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FRI0639-HPR Gender Differences in Acute Influence of Restricted Ankle Dorsiflexion Angle on Knee Adduction Moment during Gait
  1. R. Fujita1,
  2. S. Ota1,
  3. M. Ueda2,
  4. K. Aimoto3,
  5. A. Nakanishi2
  1. 1Department of Care and Rehabilitation, Seijoh University, Tokai
  2. 2Division of Rehabilitation, Syutaikai Hospital, Yokkaichi
  3. 3Department of Rehabilitation Medicine, National Center for Geriatrics and Gerontology, Obu, Japan

Abstract

Background Ankle dorsiflexion (DF) is necessary during terminal stance of gait, and its restricted range leads to increased knee adduction moment (KAM) in a previous report. Females are found to have a greater decrease in DF than males across age groups (every 5 years from 55 to 85 years old). Female gender is one of the critical risk factors of advanced and symptomatic medial knee osteoarthritis (knee OA). From this point of view, restricting the ankle range of motion is thought to be more related to increase the risk of knee OA in female compared to the risk in male. However, it is not clear whether there are gender differences in the influence of restricted ankle dorsiflexion angle on KAM during gait.

Objectives The purpose of the present study was to investigate gender differences in KAM during the terminal stance of gait between unrestricted and restricted ankle range of motion.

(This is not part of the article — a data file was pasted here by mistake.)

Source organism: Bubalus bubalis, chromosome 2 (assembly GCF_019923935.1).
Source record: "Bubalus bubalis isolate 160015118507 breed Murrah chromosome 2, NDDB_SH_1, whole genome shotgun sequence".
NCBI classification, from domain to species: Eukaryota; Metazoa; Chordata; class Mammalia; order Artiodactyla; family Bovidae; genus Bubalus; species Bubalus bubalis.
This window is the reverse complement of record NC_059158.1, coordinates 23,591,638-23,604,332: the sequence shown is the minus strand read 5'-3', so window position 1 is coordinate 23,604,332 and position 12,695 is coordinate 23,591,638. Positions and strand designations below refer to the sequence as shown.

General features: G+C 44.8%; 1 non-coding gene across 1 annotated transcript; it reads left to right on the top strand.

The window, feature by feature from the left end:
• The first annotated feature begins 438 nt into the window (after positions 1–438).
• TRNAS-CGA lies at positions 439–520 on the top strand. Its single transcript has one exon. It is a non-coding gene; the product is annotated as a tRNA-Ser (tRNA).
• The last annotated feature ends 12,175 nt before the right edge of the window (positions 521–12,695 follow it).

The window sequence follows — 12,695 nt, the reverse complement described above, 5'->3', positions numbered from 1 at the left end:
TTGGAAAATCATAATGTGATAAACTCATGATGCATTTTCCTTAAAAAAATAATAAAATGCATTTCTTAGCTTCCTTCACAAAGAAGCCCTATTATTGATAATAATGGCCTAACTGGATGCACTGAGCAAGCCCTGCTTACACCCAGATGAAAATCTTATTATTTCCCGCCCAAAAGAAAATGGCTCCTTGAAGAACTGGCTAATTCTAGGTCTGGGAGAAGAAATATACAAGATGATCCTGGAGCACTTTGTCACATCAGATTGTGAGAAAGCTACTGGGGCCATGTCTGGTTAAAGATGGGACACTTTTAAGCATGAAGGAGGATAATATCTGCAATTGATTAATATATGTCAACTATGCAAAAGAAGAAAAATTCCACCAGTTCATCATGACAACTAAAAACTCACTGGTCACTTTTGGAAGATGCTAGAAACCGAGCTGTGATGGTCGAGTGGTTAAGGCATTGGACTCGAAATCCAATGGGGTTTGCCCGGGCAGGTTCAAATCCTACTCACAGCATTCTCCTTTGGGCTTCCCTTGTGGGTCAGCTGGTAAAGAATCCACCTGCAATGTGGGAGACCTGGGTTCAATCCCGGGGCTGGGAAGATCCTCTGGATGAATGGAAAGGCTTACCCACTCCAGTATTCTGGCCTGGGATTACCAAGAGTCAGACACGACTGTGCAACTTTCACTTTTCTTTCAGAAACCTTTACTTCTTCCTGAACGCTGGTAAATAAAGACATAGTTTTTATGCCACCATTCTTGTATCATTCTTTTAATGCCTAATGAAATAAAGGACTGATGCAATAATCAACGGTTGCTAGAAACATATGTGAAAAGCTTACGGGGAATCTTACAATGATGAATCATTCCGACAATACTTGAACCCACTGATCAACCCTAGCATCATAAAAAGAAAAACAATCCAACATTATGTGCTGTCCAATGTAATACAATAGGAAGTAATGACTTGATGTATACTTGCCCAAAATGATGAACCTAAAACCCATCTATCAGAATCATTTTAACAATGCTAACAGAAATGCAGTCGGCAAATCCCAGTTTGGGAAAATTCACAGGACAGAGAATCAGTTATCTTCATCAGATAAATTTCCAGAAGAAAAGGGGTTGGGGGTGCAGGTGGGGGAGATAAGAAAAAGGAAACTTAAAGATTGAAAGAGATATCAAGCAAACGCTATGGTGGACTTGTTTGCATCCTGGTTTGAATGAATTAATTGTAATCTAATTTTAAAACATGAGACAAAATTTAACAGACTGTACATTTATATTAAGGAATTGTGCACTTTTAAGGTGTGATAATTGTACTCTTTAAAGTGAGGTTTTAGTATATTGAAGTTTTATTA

Methods Forty-nine healthy volunteers (24 males, 25 females) walked with a custom-designed ankle brace that restricted ankle DF. Kinematics and kinetics were collected using a 7-camera motion analysis system and two force plates. Ankle DF was unrestricted and restricted to 0 degree. Ankle DF angle, knee extension angle and KAM were measured during terminal stance. The significant difference was set for both conditions of p<0.05 and above 0.50 effect size (ES) in the present study.

Results Peak ankle DF angles for unrestricted and restricted by the brace were 13.9 ± 4.1° and 7.0 ± 5.4° in males, and 10.1 ± 5.6° and 2.8 ± 4.1° in females, and peak knee extension angles were −9.0 ± 4.8° and −4.0 ± 6.4° in males, and −3.2 ± 5.2° and 2.0 ± 5.7° in female, respectively. The peak KAMs were 0.38 ± 0.15 Nm/kg and 0.42 ± 0.15 Nm/kg in males (p=0.018, ES =0.27), and 0.37 ± 0.12 Nm/kg and 0.47 ± 0.12 Nm/kg in females (p<0.001, ES =0.83). KAM was significantly different between unrestricted and restricted ankle range of motion in females.

In both genders, significant correlations were observed between the changes with both conditions in KAM and changes in peak knee extension angle. A stronger relationship was observed between them in females than in males (r=0.52, p=0.012 in males, r=0.64, p=0.001 in females). Significant correlations were observed between changes in peak knee extension angle and changes in peak ankle DF angle in males (r=−0.65, p=0.001), but no relationship was observed in females.

Conclusions KAM in females was more affected by restricted ankle DF during terminal stance of gait than KAM in males. Increased KAM was related to greater knee extension angle, which may be caused by restricted ankle DF. However, knee extension angle in female is assumed to be affected by the genu recurvatum observed during the restricted ankle range of motion condition and the ceiling effect shown in the relationship with changes in peak ankle DF angle.

Disclosure of Interest None declared

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